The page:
As winter sheds its pall and the rejuvenation of springtime’s bloom takes hold, I’ve been moved to dig out a slew of old Nina Simone albums from my collection, particularly her much-admired And Piano! set from 1969.
A commercial flop recorded at the pinnacle of the soul-jazz legend’s powers during her genre-straddling, crossover period at RCA, the album is notable for the authority and candour of its interpretative flair (some refreshing choices of covers, no original material) and raw, undiluted emotion as well as the affecting combination of grit and silk in her angular, off-kilter piano-playing.
An album that features Simone’s unique, idiosyncratic take on the songbooks of Jacques Brel, Randy Newman, Hoagy Carmichael and Broadway deserves its place in the pantheon of greats, but the personal highlight for me remains the gloriously goosebump-inducing ‘Another Spring’, as rousing and moving a song as you’ll find in the singer’s repertoire.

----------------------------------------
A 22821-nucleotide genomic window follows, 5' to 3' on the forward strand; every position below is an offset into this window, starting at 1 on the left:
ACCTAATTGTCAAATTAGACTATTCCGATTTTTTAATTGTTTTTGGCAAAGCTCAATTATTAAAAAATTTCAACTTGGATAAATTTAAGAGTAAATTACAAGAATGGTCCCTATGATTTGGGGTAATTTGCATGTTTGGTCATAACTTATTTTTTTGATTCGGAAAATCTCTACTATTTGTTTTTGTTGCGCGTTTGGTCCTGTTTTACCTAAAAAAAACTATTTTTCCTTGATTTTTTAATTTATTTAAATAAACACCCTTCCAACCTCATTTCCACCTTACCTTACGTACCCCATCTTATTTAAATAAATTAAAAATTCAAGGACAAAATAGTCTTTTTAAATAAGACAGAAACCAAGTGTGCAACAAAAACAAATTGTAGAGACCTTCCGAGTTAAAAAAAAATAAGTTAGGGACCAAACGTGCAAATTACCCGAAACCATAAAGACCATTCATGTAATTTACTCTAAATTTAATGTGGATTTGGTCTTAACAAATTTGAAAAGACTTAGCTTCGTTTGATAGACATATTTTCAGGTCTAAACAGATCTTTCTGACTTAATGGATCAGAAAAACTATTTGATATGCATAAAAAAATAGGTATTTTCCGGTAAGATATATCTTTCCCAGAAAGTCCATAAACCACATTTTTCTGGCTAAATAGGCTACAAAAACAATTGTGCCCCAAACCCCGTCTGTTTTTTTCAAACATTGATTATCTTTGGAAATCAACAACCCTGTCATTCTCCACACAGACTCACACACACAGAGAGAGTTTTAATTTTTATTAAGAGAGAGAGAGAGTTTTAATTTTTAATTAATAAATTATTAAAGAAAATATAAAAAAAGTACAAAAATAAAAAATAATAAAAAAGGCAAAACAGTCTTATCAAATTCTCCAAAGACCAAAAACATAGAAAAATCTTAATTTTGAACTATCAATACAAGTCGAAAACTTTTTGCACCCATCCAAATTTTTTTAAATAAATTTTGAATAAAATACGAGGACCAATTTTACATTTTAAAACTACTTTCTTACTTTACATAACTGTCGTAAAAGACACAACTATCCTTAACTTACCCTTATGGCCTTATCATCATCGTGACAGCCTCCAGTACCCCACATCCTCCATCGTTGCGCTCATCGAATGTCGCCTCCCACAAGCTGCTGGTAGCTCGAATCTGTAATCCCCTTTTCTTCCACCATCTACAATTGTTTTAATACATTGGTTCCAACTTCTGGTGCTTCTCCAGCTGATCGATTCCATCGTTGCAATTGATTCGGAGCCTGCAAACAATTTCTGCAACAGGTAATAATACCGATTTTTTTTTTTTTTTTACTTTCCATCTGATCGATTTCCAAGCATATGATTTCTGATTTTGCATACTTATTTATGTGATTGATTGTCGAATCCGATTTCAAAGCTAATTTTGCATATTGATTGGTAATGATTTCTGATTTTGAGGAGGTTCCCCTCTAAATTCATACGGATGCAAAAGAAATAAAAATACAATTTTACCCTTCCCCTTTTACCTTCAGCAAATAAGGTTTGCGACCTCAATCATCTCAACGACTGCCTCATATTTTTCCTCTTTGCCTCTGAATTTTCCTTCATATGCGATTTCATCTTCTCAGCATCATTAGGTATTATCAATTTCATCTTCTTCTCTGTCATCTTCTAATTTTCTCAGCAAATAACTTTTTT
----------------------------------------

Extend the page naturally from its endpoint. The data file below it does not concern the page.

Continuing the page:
Opening with a strident flurry of splashing jazz piano chords, as if she’s tentatively feeling her way into the psyche of the character in the song like a method actor, ‘Another Spring’ commences with the bleak, wintry imagery of lonely old age: “Yeah and for a little while well I don’t care/If my days are coming to an end/And just as soon be gone sometimes”.
The song moves through an elderly woman’s account of her current predicament and the life she once had; her children have moved far away and left her alone in her home, talking to herself in a rocking chair mourning the man who left. Her life is laid as bare as the stark, chilly streets outside.
Yet Spring arrives at her door one morning and with Nina’s gently whispered “And then…” the mood of the song swings from one of solemnity and disconsolate anger to pellucid joy, then finally serenity and acceptance. The arrival of a tambourine engineers the upward shift to three uplifting stanzas of supreme power and majesty, laced with the stirring cadences of gospel – this is genre-bending as only Nina can do it.
‘Another Spring’ represents both a perfect summation of Nina’s dextrous handling of different strands of music and her ability to nail the humanity of a lyric, in this case the work of ‘Twin Peaks’ composer Angelo Badalamenti and John Clifford.
By Michael Sumsion